And connecting an antenna directly to the TV means that no other TV you own will not be able to share the signal. We can do better.
That’s where digital tuners come in. These are products like HDHomeRun and Tablo, which take the signal from the antenna and share it over your home network so that virtually any device can play the free broadcast channels. We are talking about televisions, phones, tablets, whatever. And some of these products include digital video recorders so you can record those free streaming shows.
Tuner boxes often have more than one tuner inside them, which is great because that will allow different devices (be it your TV or tablet or whatever) to watch a different show at the same time. Two tuners? Two shows. Three tuners? Watch two shows live on two devices while recording a third. You get the idea.
Either way, you will need an antenna. We’ll get to that in a second.
Find your closest towers
Where you live matters a lot when choosing and mounting an antenna. You should have an idea of how far the transmission towers are and in what direction they are from your home.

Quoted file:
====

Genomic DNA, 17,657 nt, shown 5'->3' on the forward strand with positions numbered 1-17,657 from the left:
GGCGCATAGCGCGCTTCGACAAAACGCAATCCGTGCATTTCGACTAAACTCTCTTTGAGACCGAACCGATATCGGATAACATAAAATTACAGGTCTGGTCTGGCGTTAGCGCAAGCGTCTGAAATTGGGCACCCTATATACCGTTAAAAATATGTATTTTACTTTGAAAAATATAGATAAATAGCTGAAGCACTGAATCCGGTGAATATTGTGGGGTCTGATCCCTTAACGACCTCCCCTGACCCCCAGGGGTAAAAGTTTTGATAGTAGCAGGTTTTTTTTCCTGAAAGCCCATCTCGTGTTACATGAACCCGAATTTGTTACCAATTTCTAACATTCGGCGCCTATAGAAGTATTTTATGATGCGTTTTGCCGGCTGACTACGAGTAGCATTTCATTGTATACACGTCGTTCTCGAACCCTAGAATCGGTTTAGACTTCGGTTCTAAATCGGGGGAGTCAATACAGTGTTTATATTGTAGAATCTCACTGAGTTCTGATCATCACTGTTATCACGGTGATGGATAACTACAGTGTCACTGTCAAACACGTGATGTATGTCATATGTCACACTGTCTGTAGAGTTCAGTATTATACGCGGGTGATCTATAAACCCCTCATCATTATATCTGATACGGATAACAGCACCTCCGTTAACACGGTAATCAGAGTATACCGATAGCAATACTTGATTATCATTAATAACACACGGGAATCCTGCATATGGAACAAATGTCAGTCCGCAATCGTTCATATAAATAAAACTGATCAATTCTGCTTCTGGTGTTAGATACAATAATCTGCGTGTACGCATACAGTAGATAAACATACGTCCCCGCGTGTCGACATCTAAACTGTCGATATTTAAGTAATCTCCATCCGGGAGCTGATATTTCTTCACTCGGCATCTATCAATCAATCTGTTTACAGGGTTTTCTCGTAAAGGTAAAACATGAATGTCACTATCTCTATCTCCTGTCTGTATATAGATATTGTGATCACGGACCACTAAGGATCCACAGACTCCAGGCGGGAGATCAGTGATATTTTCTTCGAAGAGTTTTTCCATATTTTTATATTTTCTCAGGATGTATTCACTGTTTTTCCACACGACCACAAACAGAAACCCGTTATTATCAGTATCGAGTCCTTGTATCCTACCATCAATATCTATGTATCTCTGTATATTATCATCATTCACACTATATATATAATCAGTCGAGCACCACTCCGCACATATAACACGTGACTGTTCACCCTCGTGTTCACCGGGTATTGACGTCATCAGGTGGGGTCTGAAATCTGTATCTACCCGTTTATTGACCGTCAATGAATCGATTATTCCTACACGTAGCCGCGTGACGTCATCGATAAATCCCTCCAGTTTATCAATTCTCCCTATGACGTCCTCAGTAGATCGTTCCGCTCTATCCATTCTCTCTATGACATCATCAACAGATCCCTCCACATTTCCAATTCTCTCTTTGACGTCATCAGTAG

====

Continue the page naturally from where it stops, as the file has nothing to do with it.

Fortunately, there is the internet for that, with handy maps that will show you all the broadcast channels in your area, the location and most importantly the direction of your antennas.
One of those res is from the Federal Communications Commission itself. Just enter your zip code (it’s close enough for our purposes) and then click on the broadcast channel you want to explore. It will show you the relative location and direction of the antenna. If the transmission is coming from the west, you will want your antenna to face west. East for this, etc.
Another option is from AntennaWeb.org, which does the same thing but looks a bit different. They all use the same data.
Another thing to pay attention to here is how far away the towers are that you are concerned about. You will find that the antennas will include marketing such as “Over 50 miles!” to give you an idea of how far you can get a signal. All of that is quite unscientific. On the other hand, if you know that your closest tower is 100 miles away, a 50-mile antenna might not be enough.
Inside or outside?
This part is easy – if possible, you want to mount your antenna outdoors and as high as possible. The idea is that you want to have as few obstructions as possible between your antenna and the signal. That includes things like walls, pipes, and wiring that live inside.
If you are riding outside, try riding above the roof line; a fireplace can do the trick. Or you can mount from the ceiling. Or you can use a freestanding mast and not attach it to your house at all. There are countless options here, just use the one that’s right for your situation.